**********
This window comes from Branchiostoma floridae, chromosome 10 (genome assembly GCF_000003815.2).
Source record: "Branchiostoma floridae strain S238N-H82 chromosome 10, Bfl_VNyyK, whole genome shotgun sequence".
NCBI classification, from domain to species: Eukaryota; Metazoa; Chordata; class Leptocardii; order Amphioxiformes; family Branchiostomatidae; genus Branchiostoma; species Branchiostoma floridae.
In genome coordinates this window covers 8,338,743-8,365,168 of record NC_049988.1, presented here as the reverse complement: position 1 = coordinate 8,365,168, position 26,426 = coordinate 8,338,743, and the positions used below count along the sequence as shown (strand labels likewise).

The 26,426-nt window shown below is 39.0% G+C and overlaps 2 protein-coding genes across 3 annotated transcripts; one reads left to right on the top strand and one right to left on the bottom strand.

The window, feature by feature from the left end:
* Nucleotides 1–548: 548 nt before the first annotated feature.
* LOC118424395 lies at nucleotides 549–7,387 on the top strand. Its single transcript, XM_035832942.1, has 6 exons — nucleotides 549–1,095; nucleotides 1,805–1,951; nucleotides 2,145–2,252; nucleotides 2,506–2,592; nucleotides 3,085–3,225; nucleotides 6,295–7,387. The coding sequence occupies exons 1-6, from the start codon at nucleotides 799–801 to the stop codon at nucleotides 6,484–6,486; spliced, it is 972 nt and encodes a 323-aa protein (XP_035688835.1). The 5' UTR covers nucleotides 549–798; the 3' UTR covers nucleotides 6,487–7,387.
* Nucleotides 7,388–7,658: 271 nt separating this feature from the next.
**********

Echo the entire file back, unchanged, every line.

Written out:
This window comes from Branchiostoma floridae, chromosome 10 (genome assembly GCF_000003815.2).
Source record: "Branchiostoma floridae strain S238N-H82 chromosome 10, Bfl_VNyyK, whole genome shotgun sequence".
NCBI classification, from domain to species: Eukaryota; Metazoa; Chordata; class Leptocardii; order Amphioxiformes; family Branchiostomatidae; genus Branchiostoma; species Branchiostoma floridae.
In genome coordinates this window covers 8,338,743-8,365,168 of record NC_049988.1, presented here as the reverse complement: position 1 = coordinate 8,365,168, position 26,426 = coordinate 8,338,743, and the positions used below count along the sequence as shown (strand labels likewise).

The 26,426-nt window shown below is 39.0% G+C and overlaps 2 protein-coding genes across 3 annotated transcripts; one reads left to right on the top strand and one right to left on the bottom strand.

The window, feature by feature from the left end:
* Nucleotides 1–548: 548 nt before the first annotated feature.
* LOC118424395 lies at nucleotides 549–7,387 on the top strand. Its single transcript, XM_035832942.1, has 6 exons — nucleotides 549–1,095; nucleotides 1,805–1,951; nucleotides 2,145–2,252; nucleotides 2,506–2,592; nucleotides 3,085–3,225; nucleotides 6,295–7,387. The coding sequence occupies exons 1-6, from the start codon at nucleotides 799–801 to the stop codon at nucleotides 6,484–6,486; spliced, it is 972 nt and encodes a 323-aa protein (XP_035688835.1). The 5' UTR covers nucleotides 549–798; the 3' UTR covers nucleotides 6,487–7,387.
* Nucleotides 7,388–7,658: 271 nt separating this feature from the next.